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Can J Public Health. 2013 Apr 24;104(3):e252-7.

Dyslipidemia prevalence, treatment, control, and awareness in the Canadian Health Measures Survey.

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Faculty of Health Sciences, Simon Fraser University, Burnaby, BC, Canada.



The most recent Canadian population-level data on lipid levels are from 1992. This study presents current estimates of Canadians with dyslipidemia, the proportion aware of their condition, and the proportion being treated and below target values.


The Canadian Health Measures Survey (2007-2009) assessed the prevalence, awareness and treatment of dyslipidemia. Dyslipidemia was defined as TC/HDL-C ratio ≥5; measured LDL-C ≥3.5 mmol/L; or taking lipid-modifying medications. The 2009 guidelines for the diagnosis and treatment of dyslipidemia were used to define low, moderate or high cardiovascular disease (CVD) risk and treatment initiation and targets.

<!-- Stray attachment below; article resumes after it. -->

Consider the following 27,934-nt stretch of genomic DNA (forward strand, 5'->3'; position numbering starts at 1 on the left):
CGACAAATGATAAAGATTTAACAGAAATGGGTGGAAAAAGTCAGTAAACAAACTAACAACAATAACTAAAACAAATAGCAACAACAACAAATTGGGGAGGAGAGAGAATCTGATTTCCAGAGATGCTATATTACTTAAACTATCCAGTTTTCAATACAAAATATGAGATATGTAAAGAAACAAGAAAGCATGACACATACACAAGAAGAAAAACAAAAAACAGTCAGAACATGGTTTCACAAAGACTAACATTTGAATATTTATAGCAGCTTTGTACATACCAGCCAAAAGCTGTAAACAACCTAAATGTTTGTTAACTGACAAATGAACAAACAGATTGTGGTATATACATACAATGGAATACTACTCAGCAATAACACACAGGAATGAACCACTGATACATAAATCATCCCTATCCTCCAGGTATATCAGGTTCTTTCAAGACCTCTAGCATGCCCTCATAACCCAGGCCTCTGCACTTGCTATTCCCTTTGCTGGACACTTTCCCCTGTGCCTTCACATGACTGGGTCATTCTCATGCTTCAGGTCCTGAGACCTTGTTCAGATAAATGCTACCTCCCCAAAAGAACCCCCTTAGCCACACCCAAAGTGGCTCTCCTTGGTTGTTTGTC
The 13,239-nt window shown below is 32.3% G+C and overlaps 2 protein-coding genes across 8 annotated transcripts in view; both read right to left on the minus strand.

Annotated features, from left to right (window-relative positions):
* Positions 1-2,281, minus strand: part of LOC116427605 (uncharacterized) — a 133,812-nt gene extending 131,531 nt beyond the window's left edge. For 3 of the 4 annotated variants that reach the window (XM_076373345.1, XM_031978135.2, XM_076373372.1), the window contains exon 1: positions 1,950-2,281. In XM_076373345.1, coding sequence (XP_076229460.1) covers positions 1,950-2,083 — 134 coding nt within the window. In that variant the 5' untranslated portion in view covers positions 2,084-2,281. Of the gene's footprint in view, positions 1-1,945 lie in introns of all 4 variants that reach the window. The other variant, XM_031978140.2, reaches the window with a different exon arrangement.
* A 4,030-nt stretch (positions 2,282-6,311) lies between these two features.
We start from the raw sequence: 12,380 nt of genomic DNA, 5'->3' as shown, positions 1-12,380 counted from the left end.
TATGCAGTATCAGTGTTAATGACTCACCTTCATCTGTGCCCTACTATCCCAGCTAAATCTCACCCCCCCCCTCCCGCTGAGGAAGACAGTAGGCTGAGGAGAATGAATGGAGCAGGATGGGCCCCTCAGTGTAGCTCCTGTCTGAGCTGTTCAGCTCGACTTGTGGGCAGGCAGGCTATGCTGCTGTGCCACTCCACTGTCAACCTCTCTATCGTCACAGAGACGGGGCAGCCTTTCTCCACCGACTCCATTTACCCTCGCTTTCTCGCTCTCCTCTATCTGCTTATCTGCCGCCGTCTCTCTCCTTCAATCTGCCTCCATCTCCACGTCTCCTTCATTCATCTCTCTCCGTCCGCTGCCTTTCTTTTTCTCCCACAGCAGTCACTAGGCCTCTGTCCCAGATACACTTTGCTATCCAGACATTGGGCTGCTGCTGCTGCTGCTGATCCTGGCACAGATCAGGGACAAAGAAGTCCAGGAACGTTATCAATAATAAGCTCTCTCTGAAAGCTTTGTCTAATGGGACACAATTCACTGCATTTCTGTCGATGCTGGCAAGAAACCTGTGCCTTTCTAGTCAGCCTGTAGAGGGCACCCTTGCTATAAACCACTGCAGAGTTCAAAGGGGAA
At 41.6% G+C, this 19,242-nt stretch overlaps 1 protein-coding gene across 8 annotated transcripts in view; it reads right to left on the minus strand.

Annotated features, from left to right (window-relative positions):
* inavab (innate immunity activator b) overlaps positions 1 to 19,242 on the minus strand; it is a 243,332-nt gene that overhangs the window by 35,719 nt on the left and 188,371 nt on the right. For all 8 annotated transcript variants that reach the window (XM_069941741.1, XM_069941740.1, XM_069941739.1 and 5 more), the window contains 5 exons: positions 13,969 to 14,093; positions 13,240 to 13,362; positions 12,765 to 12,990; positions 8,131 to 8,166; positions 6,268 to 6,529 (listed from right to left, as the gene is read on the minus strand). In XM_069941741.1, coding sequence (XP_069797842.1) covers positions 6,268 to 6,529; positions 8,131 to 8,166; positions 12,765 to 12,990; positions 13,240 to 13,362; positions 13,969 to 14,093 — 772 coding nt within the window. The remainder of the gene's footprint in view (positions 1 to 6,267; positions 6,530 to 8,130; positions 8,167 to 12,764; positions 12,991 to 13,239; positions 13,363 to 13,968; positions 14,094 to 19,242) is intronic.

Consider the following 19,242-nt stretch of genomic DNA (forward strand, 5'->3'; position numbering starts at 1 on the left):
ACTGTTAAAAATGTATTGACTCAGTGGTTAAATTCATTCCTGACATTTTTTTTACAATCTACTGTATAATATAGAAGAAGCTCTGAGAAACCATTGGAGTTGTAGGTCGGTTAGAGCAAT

Forty-five percent of Canadians aged 18-79 years have dyslipidemia. Fifty-seven percent of respondents were not aware of their condition. Lipid-modifying therapy was initiated in individuals where treatment would be recommended in 49%, 20% and 54% of those at high, moderate, and low risk levels, respectively. The majority (81%) of those taking medication had their lipid levels under desirable levels, however, only 24% of those with dyslipidemia reported medication use. Overall, only 19% of those with dyslipidemia had their lipids under recommended levels. Only 41% of those taking lipid-modifying medication reached a recommended target of LDL-C <2 mmol/L or ApoB <0.8 g/L.


There is still a high proportion of Canadians at high risk of CVD, with dyslipidemia, who are not being treated to recommended levels. These data need to be integrated into CVD reduction recommendations and represent an important baseline for assessing progress.


Canada; Dyslipidemias; guidelines; health surveys; population

[Indexed for MEDLINE]

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